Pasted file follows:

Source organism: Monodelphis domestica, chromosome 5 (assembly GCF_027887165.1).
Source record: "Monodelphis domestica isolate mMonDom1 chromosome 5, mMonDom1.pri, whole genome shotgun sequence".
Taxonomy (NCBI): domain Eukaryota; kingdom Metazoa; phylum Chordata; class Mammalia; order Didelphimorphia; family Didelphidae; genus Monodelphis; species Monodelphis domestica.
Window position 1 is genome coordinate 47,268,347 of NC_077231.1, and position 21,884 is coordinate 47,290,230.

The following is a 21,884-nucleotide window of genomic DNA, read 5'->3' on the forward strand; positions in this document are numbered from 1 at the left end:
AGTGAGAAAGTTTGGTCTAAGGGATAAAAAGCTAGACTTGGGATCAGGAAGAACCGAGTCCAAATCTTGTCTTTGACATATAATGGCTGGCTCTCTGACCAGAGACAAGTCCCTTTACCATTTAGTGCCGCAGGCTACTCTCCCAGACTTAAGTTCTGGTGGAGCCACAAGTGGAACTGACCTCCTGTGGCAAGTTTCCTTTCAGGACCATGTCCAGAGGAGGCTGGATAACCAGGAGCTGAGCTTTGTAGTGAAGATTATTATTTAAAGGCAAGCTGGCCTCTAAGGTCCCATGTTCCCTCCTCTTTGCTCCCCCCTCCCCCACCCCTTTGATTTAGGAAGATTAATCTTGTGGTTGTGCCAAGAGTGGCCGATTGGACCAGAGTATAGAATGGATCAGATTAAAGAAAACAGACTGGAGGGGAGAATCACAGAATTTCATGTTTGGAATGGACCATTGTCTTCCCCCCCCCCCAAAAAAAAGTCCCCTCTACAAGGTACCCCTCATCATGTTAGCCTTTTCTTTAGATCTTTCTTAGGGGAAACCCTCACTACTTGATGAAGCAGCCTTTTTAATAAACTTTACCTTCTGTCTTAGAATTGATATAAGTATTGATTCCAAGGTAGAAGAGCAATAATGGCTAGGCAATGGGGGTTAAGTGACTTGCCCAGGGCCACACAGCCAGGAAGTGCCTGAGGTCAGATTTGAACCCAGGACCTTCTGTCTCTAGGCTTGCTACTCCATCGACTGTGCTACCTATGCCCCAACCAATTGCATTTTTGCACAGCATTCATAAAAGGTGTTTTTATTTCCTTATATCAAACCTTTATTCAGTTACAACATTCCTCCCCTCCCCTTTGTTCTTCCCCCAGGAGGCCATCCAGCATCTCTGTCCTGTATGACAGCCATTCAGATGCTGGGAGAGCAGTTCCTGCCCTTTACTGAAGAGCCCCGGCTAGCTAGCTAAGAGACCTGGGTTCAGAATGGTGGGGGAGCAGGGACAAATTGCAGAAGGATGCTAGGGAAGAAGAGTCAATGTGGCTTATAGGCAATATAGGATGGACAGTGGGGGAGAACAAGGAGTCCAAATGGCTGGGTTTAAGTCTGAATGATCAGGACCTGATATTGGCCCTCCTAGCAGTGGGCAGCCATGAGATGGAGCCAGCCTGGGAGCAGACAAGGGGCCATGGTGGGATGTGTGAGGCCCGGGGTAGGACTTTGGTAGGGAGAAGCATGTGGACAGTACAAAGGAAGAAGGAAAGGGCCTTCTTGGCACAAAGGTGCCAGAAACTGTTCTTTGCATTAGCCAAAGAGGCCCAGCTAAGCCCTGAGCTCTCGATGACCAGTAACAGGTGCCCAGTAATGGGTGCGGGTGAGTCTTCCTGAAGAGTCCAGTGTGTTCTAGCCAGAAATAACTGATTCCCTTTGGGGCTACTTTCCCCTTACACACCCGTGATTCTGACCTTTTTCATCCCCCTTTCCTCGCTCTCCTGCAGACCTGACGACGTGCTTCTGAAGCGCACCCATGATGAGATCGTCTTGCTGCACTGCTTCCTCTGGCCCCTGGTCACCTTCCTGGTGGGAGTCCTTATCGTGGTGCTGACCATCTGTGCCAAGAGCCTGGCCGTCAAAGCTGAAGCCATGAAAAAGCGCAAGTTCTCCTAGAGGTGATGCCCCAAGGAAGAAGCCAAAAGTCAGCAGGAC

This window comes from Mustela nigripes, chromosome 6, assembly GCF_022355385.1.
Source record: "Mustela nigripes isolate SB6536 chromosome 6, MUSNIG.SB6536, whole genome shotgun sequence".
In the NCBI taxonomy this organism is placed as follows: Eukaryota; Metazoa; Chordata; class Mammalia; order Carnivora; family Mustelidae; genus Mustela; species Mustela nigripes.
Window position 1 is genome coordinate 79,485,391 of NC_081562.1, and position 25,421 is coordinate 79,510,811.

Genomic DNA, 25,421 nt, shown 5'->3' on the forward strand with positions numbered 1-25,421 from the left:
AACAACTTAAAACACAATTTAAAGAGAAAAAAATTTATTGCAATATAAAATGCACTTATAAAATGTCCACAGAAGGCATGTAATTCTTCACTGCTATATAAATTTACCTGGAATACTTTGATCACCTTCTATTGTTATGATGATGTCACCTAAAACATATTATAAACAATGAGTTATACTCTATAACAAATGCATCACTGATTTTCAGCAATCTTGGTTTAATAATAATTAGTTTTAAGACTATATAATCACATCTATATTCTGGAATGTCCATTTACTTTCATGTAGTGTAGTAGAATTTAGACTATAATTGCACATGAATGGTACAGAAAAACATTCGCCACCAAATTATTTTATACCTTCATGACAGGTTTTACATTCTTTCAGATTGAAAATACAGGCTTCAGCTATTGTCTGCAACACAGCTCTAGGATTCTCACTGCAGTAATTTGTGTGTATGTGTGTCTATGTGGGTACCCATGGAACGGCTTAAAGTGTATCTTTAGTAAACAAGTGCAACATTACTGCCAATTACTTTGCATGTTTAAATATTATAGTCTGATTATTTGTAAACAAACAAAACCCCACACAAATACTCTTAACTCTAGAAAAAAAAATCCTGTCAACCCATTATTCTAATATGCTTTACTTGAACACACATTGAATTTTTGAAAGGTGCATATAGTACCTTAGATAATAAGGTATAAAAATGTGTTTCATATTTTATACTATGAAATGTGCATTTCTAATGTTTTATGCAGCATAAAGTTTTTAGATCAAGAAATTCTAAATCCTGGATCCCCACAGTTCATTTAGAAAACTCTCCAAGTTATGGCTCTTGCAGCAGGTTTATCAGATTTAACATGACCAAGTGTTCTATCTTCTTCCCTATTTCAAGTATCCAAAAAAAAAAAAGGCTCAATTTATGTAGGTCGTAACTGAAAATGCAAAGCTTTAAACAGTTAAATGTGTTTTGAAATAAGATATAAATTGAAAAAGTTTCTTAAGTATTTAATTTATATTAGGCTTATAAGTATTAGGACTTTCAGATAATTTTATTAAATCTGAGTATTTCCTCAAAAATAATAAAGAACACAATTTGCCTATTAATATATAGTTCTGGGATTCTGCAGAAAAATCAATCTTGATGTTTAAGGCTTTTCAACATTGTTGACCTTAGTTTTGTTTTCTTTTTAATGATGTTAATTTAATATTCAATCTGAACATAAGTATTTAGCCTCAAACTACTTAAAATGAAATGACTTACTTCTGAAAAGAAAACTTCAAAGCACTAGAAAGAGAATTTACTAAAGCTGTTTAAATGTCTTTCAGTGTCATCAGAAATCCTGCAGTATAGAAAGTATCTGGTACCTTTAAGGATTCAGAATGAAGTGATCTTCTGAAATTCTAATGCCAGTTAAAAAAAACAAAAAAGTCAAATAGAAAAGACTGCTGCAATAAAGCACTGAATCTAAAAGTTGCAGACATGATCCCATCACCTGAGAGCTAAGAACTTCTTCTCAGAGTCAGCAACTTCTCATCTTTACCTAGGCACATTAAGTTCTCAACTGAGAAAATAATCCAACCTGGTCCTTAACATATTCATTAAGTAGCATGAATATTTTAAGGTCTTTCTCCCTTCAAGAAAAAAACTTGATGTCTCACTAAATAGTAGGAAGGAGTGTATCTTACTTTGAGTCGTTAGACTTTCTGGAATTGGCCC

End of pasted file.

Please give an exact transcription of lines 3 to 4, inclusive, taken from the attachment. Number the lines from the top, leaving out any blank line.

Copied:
Taxonomy (NCBI): domain Eukaryota; kingdom Metazoa; phylum Chordata; class Mammalia; order Didelphimorphia; family Didelphidae; genus Monodelphis; species Monodelphis domestica.
Window position 1 is genome coordinate 47,268,347 of NC_077231.1, and position 21,884 is coordinate 47,290,230.